For centuries, Africans devised means to survive. They mastered the herbs and cured the most poisonous snake bites, melted iron and made cutlasses and hoes, and formulated compounds and fixed broken bones. The Egyptians pioneered the field of geometry, out of the need to re-partition plots of land near River Nile, whenever it overflowed its banks. The Ethiopians invented an indigenous way of writing, and documented some of the earliest components of African history. The ancient trade routes from Accra to Kano to Khartoum, were anchored on the ingenuity of Africans who dyed clothes, transformed hides into leather, and improved agricultural yields through self-thought farming mechanisms like fallow and erosion control. Yet, Africa had a dark period through the vagaries of slavery and self-inflicted tragedies of wars that destroyed a virtuoso system of innovation built and refined over generations.
But the good news is that Africa is emerging again, stronger. It is a land of Sankofa innovation where legends painstakingly reach back, pick old ideas on processes, concepts and tools, and improve on them, while applying new techniques. In the east, west, north and south, the spirit of innovation is being rekindled in the continent. There are sparks of African innovators who want to drive Africa’s future in their hands. They have noticed that years of mining metal and drilling hydrocarbons have not accelerated the welfare of the citizens. For them, the best roadmap for sustainable and equitable economic development, where GDP growths correlate with better living standards with better jobs and opportunities, will be African-driven and Africa-led. They envision a future where homegrown common sense policies that understand the African realities are enacted to drive trade and entrepreneurship. The results are triple helix partnerships across the continent with governments reforming, industry innovating and training being revamped.
Sankofa is a word in the Twi language of Ghana that translates as “Go back and get it” (san – to return; ko – to go; fa – to fetch, to seek and take) and also refers to the Asante Adinkra symbol represented either with a stylized heart shape or by a bird with its head turned backwards carrying a precious egg in its mouth. Sankofa is often associated with the proverb, “Se wo were fi na wosankofa a yenkyi,” which translates as: “It is not wrong to go back for that which you have forgotten.” (Wikipedia)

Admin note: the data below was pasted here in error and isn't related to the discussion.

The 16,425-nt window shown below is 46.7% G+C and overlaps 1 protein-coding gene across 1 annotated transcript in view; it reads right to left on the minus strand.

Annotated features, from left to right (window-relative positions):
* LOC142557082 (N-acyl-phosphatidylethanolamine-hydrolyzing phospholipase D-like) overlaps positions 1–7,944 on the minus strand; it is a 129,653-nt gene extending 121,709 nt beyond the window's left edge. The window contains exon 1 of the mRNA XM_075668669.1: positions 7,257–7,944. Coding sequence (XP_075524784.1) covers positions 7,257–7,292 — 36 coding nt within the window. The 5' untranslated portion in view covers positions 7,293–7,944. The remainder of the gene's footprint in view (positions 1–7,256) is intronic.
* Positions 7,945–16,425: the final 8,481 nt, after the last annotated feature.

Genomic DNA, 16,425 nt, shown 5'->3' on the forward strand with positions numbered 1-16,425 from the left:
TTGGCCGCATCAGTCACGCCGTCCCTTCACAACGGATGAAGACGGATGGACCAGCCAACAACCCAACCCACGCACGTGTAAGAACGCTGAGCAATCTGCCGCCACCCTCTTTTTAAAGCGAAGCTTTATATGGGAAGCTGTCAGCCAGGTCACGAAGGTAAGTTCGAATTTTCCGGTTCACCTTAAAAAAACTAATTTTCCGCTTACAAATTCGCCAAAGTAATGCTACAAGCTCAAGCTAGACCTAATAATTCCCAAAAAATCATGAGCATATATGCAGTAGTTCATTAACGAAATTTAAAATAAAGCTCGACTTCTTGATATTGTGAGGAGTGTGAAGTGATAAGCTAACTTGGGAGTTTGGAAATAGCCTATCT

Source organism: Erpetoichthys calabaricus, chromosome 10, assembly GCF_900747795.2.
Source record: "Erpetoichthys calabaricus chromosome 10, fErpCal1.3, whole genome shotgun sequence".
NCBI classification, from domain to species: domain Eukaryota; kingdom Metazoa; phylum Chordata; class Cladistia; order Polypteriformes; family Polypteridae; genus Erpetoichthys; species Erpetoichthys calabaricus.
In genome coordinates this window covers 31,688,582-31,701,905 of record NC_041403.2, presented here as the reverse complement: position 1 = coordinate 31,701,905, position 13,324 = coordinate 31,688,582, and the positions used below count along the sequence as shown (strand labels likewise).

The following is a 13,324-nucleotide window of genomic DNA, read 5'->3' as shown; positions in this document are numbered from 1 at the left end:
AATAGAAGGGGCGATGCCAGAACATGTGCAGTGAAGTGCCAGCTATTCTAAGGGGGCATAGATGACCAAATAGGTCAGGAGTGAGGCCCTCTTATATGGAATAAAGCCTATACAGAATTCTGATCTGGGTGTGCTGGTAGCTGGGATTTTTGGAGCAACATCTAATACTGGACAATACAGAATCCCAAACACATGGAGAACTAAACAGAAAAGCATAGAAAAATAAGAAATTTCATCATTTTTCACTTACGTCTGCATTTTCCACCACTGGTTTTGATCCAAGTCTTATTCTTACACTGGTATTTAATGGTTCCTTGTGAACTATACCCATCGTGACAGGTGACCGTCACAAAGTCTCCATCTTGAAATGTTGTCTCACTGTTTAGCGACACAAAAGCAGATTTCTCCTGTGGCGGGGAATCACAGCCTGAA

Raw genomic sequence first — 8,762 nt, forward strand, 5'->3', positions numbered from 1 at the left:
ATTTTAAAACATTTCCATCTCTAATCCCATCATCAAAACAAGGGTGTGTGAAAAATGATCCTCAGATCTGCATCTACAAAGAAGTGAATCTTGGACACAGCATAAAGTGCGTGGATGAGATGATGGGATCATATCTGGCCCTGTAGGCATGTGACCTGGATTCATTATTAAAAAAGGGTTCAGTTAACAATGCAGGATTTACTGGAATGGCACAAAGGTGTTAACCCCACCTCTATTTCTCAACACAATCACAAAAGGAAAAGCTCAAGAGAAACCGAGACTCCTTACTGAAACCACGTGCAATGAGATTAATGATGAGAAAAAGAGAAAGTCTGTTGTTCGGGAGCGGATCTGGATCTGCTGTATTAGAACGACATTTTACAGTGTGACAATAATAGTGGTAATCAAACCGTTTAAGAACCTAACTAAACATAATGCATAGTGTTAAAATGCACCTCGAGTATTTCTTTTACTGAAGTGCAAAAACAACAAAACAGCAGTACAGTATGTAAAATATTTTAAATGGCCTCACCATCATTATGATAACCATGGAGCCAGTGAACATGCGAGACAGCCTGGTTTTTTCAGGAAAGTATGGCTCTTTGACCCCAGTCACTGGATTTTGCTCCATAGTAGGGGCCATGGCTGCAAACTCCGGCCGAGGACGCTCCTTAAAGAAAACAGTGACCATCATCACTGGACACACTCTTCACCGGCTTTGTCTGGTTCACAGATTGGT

Indeed from Lusaka to Dakar, new innovation ecosystems are being formed. These are innovation spaces where Africans are congregating to create products and services that solve local problems. The players are students, makers, artisans and grassroots innovators. Some want to transform consumers of increasingly foreign obfuscated technology that permeate daily lives of Africans, into producers and creators of what they use. It is a movement, and the world is paying attention; investors are opening their wallets, the press is writing about them, and more African diasporas are coming home to join them.
While it is very early to assess the impacts, it is already clear that these innovators offer a platform for a new economic system that taps into the brainpower of Africans to seed shared prosperity. If they succeed in replicating the wonders of Kenya’s financial sector, through mPesa, that enables a mother to pay a child’s school fees on her way to the farm instead of spending a day in the bank in other business areas, Africa will exert greater influence in the world. The continent is already seeing marks of relative pre-eminent technology production cities with Nairobi in East Africa, Lagos in West Africa and Cape Town in Southern Africa.
Though there are challenges in infrastructure, education and property rights, which need to be fixed for the effervescence of change in the makerspaces and hackerspaces around the continent to become anchor firms, with capacities to provide thousands of jobs and other opportunities, the future is one of hope. The resilience of the African people is unprecedented because when the world called them “hopeless”, “dark” and “forgotten”, they persevered and today no other people can take the credit of the progress in Africa than Africans. All the challenges are opportunities for young Africans, and they will lead in fixing them.